In 1950, the classic American downtown of Norristown, Pennsylvania, centered on the six blocks of Main Street, was the bustling commercial heart of central Montgomery County, and had been for over a century. With depression and war in the past, downtown merchants looked forward to an extended period of prosperity. It was not to be.
By 1975, downtown’s core stood largely shuttered and deteriorating, with 99 storefronts vacant and countless others lost to the wrecking ball, as first shoppers and then the merchants fled Main Street.
What Killed Downtown? Was it…
- The Malls? Commercial wisdom points to the King of Prussia Mall as the prime suspect. But were there accomplices?
- Municipal Government? The Main Street merchants always believed that the Borough Council was the culprit–and with good reason.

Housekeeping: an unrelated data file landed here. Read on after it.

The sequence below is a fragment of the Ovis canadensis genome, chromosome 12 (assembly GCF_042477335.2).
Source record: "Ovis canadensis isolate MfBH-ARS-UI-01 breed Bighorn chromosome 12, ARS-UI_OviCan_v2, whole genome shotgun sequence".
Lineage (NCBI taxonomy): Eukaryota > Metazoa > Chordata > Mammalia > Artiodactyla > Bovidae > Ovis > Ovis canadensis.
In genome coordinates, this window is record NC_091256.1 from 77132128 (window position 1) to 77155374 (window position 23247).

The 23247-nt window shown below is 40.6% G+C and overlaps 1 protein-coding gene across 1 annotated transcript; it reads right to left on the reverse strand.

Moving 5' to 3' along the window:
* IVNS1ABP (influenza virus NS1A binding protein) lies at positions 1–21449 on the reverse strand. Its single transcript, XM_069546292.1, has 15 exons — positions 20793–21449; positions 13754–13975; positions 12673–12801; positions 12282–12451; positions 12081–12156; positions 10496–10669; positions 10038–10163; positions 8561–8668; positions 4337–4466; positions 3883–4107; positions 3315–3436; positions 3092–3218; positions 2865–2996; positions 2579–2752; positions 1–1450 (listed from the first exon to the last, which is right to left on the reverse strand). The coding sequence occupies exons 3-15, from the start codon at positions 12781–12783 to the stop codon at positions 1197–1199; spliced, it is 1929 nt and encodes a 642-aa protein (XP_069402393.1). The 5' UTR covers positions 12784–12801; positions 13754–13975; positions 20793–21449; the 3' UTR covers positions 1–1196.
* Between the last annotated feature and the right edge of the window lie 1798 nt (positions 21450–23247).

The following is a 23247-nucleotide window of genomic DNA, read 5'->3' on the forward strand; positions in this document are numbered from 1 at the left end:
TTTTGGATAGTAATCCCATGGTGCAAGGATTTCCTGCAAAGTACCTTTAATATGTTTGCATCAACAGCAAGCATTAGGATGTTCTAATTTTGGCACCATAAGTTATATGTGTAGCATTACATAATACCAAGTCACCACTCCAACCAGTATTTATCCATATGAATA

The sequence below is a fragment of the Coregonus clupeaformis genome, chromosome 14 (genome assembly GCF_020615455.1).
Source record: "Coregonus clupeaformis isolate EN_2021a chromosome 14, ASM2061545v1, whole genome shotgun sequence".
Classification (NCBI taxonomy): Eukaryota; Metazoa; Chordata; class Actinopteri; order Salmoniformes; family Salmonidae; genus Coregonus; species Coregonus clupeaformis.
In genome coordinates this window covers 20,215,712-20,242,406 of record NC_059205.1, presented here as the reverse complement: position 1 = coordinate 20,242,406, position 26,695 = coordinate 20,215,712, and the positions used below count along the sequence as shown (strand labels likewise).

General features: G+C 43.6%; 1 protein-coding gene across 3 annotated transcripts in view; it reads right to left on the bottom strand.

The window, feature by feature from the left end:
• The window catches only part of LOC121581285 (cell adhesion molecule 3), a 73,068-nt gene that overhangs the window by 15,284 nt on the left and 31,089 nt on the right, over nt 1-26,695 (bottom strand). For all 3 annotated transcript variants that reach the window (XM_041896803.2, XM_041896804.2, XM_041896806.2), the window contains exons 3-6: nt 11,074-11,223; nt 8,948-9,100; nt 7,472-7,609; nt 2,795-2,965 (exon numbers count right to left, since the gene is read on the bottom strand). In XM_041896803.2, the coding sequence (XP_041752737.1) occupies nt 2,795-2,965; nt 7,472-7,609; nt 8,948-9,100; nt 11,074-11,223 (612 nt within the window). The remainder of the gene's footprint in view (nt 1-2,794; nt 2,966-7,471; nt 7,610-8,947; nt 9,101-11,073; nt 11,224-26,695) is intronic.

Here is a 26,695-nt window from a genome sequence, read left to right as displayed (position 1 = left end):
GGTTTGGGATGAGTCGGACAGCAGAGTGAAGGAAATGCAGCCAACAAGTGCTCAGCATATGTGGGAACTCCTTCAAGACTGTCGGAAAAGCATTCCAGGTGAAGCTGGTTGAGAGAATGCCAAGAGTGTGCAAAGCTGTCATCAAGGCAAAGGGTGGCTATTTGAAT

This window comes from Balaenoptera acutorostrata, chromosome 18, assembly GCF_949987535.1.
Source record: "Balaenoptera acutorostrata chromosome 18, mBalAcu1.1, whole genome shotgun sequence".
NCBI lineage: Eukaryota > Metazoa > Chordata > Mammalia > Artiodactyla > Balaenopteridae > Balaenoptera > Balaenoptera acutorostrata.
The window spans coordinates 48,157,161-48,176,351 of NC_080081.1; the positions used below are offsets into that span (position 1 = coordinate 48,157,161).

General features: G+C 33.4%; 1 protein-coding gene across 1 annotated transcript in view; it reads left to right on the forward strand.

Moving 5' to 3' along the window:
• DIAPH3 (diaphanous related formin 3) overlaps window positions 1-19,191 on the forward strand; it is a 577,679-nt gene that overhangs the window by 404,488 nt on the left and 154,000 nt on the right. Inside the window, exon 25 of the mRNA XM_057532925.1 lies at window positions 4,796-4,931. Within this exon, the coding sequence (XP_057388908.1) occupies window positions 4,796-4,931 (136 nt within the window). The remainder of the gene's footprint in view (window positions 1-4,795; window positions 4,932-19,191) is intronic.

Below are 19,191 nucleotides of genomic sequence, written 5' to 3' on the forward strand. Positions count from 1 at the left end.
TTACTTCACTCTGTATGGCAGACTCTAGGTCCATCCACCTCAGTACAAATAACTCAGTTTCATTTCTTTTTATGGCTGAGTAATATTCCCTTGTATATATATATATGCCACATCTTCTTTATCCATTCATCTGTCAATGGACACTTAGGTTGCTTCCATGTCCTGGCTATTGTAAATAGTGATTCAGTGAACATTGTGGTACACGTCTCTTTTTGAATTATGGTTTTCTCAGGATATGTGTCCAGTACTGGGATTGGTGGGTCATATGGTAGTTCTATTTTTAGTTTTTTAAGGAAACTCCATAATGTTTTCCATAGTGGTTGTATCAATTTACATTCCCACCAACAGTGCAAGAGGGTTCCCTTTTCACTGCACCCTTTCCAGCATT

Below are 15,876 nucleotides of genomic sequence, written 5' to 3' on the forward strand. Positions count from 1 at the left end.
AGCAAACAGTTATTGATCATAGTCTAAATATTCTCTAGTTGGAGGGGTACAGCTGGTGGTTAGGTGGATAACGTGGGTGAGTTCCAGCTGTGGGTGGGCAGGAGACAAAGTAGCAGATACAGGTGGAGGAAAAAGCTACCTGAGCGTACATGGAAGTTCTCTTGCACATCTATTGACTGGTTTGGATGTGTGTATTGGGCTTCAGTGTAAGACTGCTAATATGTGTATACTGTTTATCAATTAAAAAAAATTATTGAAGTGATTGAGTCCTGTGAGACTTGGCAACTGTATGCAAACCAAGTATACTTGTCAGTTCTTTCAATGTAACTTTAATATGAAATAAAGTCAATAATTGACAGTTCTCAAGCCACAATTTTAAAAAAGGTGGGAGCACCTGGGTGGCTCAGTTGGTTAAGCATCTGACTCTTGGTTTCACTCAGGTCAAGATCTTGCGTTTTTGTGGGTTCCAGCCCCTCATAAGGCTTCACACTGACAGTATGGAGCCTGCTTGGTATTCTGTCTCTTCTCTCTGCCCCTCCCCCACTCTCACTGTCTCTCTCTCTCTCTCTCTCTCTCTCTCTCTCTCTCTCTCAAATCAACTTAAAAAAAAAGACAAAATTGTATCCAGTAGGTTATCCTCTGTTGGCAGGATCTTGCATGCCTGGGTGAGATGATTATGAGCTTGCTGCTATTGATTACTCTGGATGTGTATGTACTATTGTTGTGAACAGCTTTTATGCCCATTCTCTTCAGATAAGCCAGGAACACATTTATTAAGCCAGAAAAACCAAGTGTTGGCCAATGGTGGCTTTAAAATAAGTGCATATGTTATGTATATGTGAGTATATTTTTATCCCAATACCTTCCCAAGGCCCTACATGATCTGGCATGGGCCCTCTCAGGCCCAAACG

- The Downtown Merchants themselves? Did the shopholders blind themselves, then step into the firing line, ignoring the threats of a changing world?
- Or was it something else…something more fundamental?
Historian Michael E. Tolle’s extensive research into the collapse of downtown Norristown reveals not only the answers to these questions, but also recreates the classic American downtown shopping experience, long an American characteristic, but now largely foreign to anyone below middle age. In so doing, Tolle lays bare the fundamental incompatibility between the urban grid and the automobile, as he recounts how a middle-sized American city struggled — and failed — to solve the the issues of traffic flow and parking, issues that are no closer to solution today, regardless of the size of the city.